Tools for research and publishing

I am often asked about the tools I use in my research and publishing. I have wasted a lot of time and energy trying to find the perfect technological solution. I love technology that makes work less tiresome and I hate technology that fails. I use more tools than I have listed here. These are the ones that I really like and recommend. This is not a static list but one that I will update as my needs and tools change – I will post updates on this blog.


Photo courtesy of ©


Remember, you do not need to use these tools… most of the professors I know successfully completed their doctorates with nothing more sophisticated than a typewriter!


Moleskine Pocket Reporter Plain Notebook [note books]: Don’t let technology get in the way of your thinking! I put this first for a reason. There is something special about making notes in these beautiful books. I love the reporter versions, which encourage me to produce diagrams.

Montblanc [pen and pencil]: I was given the pencil as a gift and had to buy a matching pen. Expensive yes, but quality. They haven’t improved my handwriting though!

Apple 13 inch MacBook Air (Dual-Core i5,1.7GHz,4GB,256GB Flash,HD Graphics) [laptop]: I changed from PC to Mac in early 2012. I absolutely love the Mac experience. Everything is superfast, intuitive and clean. I could never go back. The MBA is class (MacBook Air that is). I love the solid-state hard disk – it starts up instantly. 250gb HD is big enough. I do video editing and photo editing on her (must be female) and she never shows any sign of strain.

Apple Mac mini (Dual-Core i5,2.3GHz,2GB,500GB HD,HD Graphics) [computer]: After falling in love with the MBA I purchased a MacMini for my home office. I upgraded the RAM to 8gb via Crucial it cost less that £40 – a steal. Fitting it took 2 minutes. I do video editing and photo editing on the MacMini and with 8gb RAM it works perfectly.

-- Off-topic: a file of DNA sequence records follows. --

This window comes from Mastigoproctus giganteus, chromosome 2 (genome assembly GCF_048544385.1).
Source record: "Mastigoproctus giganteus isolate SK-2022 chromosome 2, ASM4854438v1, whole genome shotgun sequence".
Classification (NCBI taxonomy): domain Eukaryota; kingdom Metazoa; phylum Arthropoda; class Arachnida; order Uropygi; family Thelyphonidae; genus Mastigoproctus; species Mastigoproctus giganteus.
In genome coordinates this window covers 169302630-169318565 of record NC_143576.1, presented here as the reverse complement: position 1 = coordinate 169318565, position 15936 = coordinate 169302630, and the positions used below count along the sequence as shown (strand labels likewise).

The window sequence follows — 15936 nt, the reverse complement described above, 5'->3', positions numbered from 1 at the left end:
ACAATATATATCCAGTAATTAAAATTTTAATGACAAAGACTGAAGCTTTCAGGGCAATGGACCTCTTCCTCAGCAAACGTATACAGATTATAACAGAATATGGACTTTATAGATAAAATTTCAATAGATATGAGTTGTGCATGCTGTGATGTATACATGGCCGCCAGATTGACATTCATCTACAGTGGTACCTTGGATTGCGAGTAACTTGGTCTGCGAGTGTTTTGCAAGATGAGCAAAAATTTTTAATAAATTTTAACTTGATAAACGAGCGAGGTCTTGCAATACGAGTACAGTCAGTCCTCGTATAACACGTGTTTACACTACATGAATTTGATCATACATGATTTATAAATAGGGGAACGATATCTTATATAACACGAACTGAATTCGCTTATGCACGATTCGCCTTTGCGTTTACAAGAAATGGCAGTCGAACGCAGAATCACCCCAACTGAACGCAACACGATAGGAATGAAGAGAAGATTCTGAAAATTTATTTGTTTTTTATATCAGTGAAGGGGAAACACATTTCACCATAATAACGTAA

HannsG HZ281HPB 28-inch Monitor [display/monitor]: I bought two of these for my home office – they both run off the MacMini. Two 28-inch screens make for an awesome set up. Each screen cost me about £250 – they are an absolute steal at that price. In an ideal world I would hook up two Apple 27 inch Displays
but at £799 each that can wait! I don’t think that Hanns G do the 28inch model anymore but they do a 27-inch for under £200: HannsG HL272HPB 27 inch Monitor

Fujitsu ScanSnap S1500 [instant PDF Multi Sheet-Fed Scanner]: Superb and really helps me to cut down on paper. Scans directly to PDF and integrates with Evernote (see below). So good I purchased an Fujitsu ScanSnap S1300i for my home office.

Apple iPad 2 16 GB [tablet]: I have the first generation Ipad and love it. The new version is a bit faster, has a camera and retina display…. but I don’t yet feel the need to upgrade.

LaCie iamaKey 16GB [USB flash memory key]: Sturdy metal design. Looks like a key!


iAnnotate for ipad – [annotating PDF documents]: Highlight text and add notes then email a copy of the annotated document as well as a summary of the notes and highlighted text. Absolutely brilliant, £6.99 well spent.